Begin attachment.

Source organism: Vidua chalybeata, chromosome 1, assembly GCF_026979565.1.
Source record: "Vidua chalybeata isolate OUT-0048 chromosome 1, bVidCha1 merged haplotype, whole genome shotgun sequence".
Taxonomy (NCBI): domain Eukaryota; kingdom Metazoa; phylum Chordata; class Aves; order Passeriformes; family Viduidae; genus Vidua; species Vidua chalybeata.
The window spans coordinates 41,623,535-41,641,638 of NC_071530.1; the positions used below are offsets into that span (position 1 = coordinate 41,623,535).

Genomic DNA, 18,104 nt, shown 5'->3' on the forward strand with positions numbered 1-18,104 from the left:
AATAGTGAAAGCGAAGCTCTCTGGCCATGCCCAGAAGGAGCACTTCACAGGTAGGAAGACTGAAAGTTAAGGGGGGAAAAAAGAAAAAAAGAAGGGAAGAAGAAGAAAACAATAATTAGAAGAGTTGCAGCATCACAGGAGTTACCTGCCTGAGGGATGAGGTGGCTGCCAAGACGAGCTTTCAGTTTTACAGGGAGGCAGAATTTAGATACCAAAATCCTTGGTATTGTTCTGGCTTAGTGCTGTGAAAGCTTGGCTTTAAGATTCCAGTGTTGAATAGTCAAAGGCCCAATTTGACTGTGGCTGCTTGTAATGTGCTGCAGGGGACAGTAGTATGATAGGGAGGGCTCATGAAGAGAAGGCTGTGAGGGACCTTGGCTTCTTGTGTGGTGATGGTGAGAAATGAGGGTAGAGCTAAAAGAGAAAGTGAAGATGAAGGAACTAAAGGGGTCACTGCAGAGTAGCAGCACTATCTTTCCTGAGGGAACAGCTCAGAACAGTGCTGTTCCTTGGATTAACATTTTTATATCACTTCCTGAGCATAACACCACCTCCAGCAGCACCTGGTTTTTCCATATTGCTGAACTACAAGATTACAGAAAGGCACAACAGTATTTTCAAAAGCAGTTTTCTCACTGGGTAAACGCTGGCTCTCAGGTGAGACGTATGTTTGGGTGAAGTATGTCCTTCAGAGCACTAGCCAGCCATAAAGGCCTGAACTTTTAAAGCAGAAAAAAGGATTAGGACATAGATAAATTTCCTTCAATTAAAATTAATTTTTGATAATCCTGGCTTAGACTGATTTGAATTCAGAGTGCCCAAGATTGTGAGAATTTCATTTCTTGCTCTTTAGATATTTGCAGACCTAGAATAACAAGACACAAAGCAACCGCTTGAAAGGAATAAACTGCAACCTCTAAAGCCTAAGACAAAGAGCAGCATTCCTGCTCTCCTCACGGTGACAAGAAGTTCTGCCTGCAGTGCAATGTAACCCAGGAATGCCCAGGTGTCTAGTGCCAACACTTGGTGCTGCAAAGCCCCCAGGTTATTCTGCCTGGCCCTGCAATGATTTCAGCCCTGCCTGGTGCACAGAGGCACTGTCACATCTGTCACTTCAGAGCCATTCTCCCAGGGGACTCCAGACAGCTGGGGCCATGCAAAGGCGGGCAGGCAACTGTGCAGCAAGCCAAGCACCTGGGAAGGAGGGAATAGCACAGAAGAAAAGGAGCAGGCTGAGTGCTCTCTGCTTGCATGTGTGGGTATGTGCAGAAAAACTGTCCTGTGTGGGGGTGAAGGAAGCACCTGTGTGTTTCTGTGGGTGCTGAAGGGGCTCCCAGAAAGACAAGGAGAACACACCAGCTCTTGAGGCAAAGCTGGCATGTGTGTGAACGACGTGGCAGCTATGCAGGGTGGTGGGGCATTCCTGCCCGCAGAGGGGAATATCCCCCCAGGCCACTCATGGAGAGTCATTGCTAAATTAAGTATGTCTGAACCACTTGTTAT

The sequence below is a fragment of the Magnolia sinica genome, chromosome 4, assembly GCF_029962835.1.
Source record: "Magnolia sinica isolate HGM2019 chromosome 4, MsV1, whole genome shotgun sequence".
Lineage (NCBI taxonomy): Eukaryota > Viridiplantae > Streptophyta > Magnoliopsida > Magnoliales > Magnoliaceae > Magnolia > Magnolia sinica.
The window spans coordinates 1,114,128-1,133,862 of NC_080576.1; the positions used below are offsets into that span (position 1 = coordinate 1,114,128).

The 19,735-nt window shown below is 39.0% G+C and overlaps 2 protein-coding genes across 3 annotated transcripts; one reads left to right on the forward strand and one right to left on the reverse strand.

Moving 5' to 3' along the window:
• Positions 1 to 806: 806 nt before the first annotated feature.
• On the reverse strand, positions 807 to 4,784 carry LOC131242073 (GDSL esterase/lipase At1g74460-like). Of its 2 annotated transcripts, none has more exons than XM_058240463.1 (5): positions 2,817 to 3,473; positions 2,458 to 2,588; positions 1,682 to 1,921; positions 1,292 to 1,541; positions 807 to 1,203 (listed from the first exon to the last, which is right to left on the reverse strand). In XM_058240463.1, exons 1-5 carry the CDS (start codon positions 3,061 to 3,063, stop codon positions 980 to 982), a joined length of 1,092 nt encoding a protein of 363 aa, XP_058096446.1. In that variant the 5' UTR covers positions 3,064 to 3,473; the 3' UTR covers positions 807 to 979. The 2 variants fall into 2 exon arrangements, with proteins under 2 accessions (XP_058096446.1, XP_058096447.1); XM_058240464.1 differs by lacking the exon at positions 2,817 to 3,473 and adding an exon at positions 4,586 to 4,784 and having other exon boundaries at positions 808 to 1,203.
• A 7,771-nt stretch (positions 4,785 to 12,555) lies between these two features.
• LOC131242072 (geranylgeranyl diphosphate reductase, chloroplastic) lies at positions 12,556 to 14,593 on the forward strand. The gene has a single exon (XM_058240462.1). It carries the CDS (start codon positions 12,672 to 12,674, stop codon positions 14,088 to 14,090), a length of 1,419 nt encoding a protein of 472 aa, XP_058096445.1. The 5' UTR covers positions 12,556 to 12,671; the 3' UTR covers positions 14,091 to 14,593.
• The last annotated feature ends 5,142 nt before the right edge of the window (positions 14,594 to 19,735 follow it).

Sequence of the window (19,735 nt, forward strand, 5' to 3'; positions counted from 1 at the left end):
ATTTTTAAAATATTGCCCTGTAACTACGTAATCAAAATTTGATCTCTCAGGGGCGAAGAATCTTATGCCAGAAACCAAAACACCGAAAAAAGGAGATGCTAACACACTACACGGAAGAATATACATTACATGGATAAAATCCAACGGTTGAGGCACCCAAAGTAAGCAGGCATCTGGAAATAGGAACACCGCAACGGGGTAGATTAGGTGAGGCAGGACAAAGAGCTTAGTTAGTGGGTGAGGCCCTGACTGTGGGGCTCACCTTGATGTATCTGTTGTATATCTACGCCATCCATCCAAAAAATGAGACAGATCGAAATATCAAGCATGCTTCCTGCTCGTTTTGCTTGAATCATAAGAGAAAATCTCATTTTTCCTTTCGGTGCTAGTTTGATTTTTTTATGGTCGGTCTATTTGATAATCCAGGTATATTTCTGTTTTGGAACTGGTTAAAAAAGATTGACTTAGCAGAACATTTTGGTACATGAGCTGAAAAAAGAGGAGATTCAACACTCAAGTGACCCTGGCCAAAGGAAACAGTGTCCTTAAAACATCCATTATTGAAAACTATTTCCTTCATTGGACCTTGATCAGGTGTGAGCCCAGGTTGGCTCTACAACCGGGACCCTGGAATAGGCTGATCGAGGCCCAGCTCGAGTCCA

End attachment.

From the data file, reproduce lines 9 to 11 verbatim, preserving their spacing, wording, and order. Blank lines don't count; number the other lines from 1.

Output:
Lineage (NCBI taxonomy): Eukaryota > Viridiplantae > Streptophyta > Magnoliopsida > Magnoliales > Magnoliaceae > Magnolia > Magnolia sinica.
The window spans coordinates 1,114,128-1,133,862 of NC_080576.1; the positions used below are offsets into that span (position 1 = coordinate 1,114,128).

The 19,735-nt window shown below is 39.0% G+C and overlaps 2 protein-coding genes across 3 annotated transcripts; one reads left to right on the forward strand and one right to left on the reverse strand.